This foreword to our Magazine is in English. Despite, or because of Brexit and the US “Trump card”, may we explore how this language relates to our professional environment? For our readers unfamiliar with English, an abstract in French is provided. It will hopefully reflect some of the “faux amis” between our two languages. I am therefore glad to borrow Shakespeare’s language for a few moments, modestly hoping to be forgiven if I mistreat it. Many of our alumni communicate in this language and will not require much effort to read me if they judge it worthwhile. But more than just writing in English, this exercise entails one to think somewhat differently. Let’s just start with what we are. We often translate “ingénieur” (with this cute little “accent aigu”) as “engineer”. Both words originate in the Latin “ingenium” but they evolved somewhat differently. In the French word, we find “genie” embedded in the middle. The English word starts with “engine” and also applies to a conductor of machinery. Would you compare yourself to Buster Keaton, the proud driver of “The General” locomotive engine? Although quite ingenious, he would lack the scientific knowledge to do more than drive its engine. And this is where we stand: In academic terms, we are granted a “Master of Science Degree”. It is precisely defined by the official “Commission des titres d’ingénieur” which lays out precise criteria to award it. Only those holding such a degree may call themselves “ingénieur”. For Arts & Métiers, it combines a high level of scientific capability along with very practical “know-how” training. It requires the students to spend a full term in an industry internship. It gives them a professional qualification which is immediately welcomed on the job market. Some exposure to study abroad is part of the syllabus, a stepping stone for a large proportion of those who join international companies. In 1780 the founding father of Arts & Métiers, the Duke of La Rochefoucauld-Liancourt, promoted “hands-on ability with the intelligence of science” through a “mutual education” principle. This has produced lifelong social kinship among classmates and alumni. For example, the latter help students shape their professional expectations and mentor those interested in creating their own venture company.
The French touch
This educational model results in a specifically French engineering degree which recognizes a broad and consistent spectrum of competences along with social and international literacy. Many will seek specialization and complete their training in other colleges, often abroad, to obtain a specialized Master’s degree in Mechanical, Electrical, Biomedical, Civil Engineering, Business Administration, etc. This is where the close-knit relationships among alumni are helpful: endowments allow generous scholarships to be awarded on merit to an increasing number of students.
Other syllabuses are provided by Arts & Métiers: the “undergraduate program” leading to a specific “bachelor’s degree” and a part time post graduate program combined with industry employment leading to an engineer’s degree in various fields of specialty such as: mechanical, production engineering, civil engineering, etc.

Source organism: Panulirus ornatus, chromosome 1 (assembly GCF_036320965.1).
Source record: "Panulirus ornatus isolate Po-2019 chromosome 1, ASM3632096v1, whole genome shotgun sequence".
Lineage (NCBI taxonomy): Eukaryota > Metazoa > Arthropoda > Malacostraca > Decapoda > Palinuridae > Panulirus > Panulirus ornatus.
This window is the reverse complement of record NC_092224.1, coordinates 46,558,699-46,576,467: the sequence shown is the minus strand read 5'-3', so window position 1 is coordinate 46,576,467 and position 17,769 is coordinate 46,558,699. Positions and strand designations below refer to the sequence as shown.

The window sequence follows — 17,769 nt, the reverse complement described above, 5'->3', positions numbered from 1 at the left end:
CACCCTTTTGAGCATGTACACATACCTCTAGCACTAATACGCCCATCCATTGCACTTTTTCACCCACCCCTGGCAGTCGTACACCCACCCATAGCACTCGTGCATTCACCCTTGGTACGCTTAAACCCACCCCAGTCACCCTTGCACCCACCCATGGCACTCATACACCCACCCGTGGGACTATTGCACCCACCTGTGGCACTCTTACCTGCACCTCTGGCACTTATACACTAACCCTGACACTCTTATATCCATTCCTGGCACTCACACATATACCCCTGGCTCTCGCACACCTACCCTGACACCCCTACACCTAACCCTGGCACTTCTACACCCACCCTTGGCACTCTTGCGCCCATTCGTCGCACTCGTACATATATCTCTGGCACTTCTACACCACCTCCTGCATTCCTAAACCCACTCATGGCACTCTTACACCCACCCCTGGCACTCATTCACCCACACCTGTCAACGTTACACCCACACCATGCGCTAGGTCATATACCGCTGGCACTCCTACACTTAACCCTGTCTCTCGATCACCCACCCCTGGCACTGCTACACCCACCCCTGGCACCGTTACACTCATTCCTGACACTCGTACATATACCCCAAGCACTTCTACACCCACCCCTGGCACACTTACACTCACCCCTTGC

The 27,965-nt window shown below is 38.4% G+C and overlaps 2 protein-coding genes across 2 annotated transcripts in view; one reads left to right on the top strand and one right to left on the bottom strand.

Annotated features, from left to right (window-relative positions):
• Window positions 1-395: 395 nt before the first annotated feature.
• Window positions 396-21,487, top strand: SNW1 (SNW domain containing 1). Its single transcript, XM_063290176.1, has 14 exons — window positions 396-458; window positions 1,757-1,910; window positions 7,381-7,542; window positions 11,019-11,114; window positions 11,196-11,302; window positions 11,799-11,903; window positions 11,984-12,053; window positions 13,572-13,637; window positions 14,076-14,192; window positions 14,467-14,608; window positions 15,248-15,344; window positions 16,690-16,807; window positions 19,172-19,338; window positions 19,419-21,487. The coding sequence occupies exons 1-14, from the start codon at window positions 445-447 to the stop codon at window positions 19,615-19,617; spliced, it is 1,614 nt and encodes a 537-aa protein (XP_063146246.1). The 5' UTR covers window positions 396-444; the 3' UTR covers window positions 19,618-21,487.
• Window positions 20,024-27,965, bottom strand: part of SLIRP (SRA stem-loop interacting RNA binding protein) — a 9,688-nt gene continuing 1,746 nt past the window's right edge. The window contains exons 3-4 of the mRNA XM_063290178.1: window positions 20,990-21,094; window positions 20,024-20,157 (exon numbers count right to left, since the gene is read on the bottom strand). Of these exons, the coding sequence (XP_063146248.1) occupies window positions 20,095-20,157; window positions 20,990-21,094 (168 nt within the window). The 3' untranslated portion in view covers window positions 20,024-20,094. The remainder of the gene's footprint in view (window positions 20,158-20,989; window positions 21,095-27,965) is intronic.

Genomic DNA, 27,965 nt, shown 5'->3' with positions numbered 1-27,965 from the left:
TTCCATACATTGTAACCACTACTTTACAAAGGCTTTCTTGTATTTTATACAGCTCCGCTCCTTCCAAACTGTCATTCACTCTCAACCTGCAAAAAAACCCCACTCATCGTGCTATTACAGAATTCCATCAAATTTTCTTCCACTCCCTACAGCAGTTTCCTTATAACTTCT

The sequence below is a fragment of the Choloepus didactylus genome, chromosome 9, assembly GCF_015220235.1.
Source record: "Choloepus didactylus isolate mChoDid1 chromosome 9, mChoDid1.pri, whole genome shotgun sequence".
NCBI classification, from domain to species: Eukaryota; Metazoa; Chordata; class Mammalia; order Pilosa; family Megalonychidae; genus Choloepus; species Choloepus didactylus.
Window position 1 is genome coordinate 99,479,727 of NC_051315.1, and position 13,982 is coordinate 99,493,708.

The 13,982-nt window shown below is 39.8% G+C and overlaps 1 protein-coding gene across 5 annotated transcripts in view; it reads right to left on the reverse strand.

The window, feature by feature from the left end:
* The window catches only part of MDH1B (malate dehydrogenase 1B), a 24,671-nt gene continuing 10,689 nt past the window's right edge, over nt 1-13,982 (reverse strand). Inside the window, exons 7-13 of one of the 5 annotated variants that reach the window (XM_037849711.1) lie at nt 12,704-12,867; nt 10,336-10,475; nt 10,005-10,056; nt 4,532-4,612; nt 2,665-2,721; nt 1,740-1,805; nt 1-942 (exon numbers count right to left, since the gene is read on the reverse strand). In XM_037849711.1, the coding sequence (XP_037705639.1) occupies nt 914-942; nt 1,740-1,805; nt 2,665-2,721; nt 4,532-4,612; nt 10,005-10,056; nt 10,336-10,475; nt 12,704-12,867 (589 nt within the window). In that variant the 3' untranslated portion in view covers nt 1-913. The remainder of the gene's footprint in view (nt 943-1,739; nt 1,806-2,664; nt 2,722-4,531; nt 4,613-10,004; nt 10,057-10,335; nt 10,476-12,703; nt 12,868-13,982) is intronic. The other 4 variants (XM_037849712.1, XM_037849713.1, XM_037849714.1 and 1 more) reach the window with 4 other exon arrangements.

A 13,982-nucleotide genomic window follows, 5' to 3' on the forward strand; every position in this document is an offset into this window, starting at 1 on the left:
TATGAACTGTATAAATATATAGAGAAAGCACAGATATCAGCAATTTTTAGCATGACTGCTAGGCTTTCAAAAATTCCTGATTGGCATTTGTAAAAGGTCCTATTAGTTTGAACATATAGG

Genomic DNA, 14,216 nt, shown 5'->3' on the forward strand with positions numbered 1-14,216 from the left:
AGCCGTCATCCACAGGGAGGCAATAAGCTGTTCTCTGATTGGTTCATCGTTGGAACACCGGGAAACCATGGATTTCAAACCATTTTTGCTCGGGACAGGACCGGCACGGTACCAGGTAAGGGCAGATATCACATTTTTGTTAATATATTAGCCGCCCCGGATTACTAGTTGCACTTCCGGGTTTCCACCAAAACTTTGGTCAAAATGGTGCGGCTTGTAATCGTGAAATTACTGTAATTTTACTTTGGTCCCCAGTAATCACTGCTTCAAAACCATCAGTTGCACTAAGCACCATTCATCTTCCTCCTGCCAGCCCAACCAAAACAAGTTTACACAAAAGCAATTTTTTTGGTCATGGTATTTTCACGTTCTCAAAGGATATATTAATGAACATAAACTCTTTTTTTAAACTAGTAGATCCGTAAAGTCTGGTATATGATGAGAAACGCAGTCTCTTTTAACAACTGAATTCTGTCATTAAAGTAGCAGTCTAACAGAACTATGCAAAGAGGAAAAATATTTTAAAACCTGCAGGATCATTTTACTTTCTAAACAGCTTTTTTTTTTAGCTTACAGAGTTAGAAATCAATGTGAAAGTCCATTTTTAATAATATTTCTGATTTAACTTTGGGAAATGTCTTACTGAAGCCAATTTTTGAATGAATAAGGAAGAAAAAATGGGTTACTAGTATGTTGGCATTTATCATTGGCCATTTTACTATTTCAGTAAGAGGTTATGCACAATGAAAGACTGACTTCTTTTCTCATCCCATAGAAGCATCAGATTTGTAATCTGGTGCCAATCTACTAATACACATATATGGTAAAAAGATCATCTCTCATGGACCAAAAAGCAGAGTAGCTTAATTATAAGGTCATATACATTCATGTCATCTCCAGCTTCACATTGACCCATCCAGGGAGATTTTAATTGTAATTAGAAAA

A Master’s degree is not the end of the story at Arts & Métiers ParisTech. It welcomes those seeking the famed PhD degree (Doctorate of Philosophy) through the very efficient three year post graduate program of its doctoral school. Many international students apply for this program. This degree is accepted worldwide and empowers its owners to achieve outstanding careers either in top international companies or, as they often do, to create potential “unicorn” companies. They will be encouraged and assisted by mentoring and financing mechanisms provided by our alumni organization, which is one of the most active in Europe in this field. Facilitating their access to venture capital is a priority. We like this term “venture capital” as it portends an entrepreneurial spirit. In France, the term “capital-risque” is often used but is less of an encouragement as it highlights the negative aspects. But “entrepreneurial” comes from the French “entrepreneur”… with no direct English equivalent. No wonder the business language is often “franglish”.
Being highly trained and offered many opportunities to rise in academia or industry, many of us will be faced with situations where we have to “make decisions”. In French we say “take decisions”. Is it a remnant of our royal past when decisions were of divine right? Royalty has disappeared, but the notion that the decision–making process is the privilege of “aristocracy”, be it in the administrative or industrial area, persists. And it takes a solid personality not to fall into authoritarianism when moving up the ladder. The risk being that undisputed balance of authority can lead to a kind of managerial “autism” and to an actual loss of control.
I beg those in positions of authority to keep the approach of “making decisions” through a process akin to what is usually applied in the industrial world where all parties involved contribute to the making of good and sellable products, with a regard to customer satisfaction. This is consistent with our pragmatic culture, a trademark of the Gadzarts (as our alumni are nicknamed). Is it not a good resolution for a new year full of challenges ?